Centaur Guitar LogoSo, on to Centaur Guitar, a friendly little shop that’s been open just over a year, whose existence I only learned of yesterday. Jason, one of the owners, was particularly helpful, and noting the absence of archtops in stock, he said he’d order-in an Italia Torino, since Centaur is an official dealer. They’re in the $500 range — really beyond what I want to spend on what may well turn out to be a passing fancy, considering the amp, case, etc. that I’ll be buying as well — but if I haven’t bought something else by the time he gets it, I suppose I could be tempted. Terribly user-unfriendly color chart they have, but Italia Green and Trans Orange are pretty sexxy :). Whatever I do, I think I’ll be making my string, setup and accessory purchases from Centaur, when possible. It struck me as a very good kind of place, and conveniently open ’til 7 every day.

Weekly Garden Report

The beans emerged last weekend — the Fortex were followed by the Climbing French within a day. All the tomato plants are still small, but they are blooming and growing. The strawberries are still producing, but at a lesser rate than last week. Still, I had enough berries for my cereal this morning. The lettuce is still gorgeous and tasty. In honor of our lettuce crop, C and I dubbed last week The Week of Salads and managed to have dinner size salads last Sunday through Thursday. We’ve eaten two whole heads of the Romaine and now I must find some summer friendly lettuce starts or seeds to take their now empty places.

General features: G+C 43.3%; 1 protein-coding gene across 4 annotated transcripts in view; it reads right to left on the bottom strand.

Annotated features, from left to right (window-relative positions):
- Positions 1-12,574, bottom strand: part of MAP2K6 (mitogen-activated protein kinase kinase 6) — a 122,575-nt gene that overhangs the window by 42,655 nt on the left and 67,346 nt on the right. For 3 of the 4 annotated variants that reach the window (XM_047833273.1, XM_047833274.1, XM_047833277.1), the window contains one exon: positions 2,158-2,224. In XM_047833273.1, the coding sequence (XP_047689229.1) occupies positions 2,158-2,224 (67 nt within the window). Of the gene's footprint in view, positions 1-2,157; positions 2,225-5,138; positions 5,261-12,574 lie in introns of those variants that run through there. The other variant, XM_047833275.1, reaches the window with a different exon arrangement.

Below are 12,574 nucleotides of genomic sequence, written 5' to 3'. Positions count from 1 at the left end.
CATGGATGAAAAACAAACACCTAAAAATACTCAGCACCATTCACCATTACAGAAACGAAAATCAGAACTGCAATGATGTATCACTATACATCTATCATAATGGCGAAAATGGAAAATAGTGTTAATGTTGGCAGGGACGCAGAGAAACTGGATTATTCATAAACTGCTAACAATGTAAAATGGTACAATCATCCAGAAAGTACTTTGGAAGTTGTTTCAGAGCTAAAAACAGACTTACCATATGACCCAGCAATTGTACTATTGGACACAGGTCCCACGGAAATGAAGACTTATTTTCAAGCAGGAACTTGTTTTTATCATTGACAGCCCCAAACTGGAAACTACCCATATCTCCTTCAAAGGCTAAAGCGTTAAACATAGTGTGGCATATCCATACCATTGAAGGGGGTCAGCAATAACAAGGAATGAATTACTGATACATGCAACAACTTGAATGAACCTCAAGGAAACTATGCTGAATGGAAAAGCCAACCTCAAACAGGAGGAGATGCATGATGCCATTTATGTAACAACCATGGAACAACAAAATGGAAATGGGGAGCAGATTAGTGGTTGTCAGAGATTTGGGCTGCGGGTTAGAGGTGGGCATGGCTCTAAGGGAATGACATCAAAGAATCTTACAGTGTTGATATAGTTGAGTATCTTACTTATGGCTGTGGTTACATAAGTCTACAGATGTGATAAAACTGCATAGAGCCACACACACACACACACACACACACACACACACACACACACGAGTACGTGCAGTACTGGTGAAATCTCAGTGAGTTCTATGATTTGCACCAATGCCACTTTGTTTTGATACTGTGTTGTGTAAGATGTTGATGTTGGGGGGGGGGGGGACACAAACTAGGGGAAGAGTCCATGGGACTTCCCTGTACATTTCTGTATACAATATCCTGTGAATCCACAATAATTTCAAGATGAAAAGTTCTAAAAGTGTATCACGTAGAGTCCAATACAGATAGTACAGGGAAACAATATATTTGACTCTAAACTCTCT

The eggplants have a dusty, sickly look. I wish I had photographed them previously, then I would know for sure whether they have grown since they were planted. I’ll give ’em a dose of fish emulsion and hope that helps. The brussel sprouts continue to be aphidy — we have yet to try anything to remedy it. We have no good excuse for this.

A Recipe
Inspired by the perfectly ripe local strawberries on the market right now, and the red speckled leaves of our lettuce, I concocted a super tasty salad of my own imagining. I’ve written out the recipe below. Feel free to swap any of the ingredients, but keep in mind that the strawberries must be perfectly ripe for the recipe to achieve super tastiness.

Ms. A_’s Strawberry-Balsamic Salad

  • 1 or 2 cloves of garlic
  • 3/4 – 1 pint fresh strawberries, perfectly ripe, sliced
    Ripeness is important!
  • Balsamic Vinegar
    I used Lucini 10 year Gran Riserva Balsamico
  • Extra-Virgin Olive Oil
  • 1 head of Romaine lettuce
    Forellenschuss is tasty and its maroon speckled green leaves look beautiful with strawberries
  • 1 or 2 handfuls of sunflower seeds, toasted and salted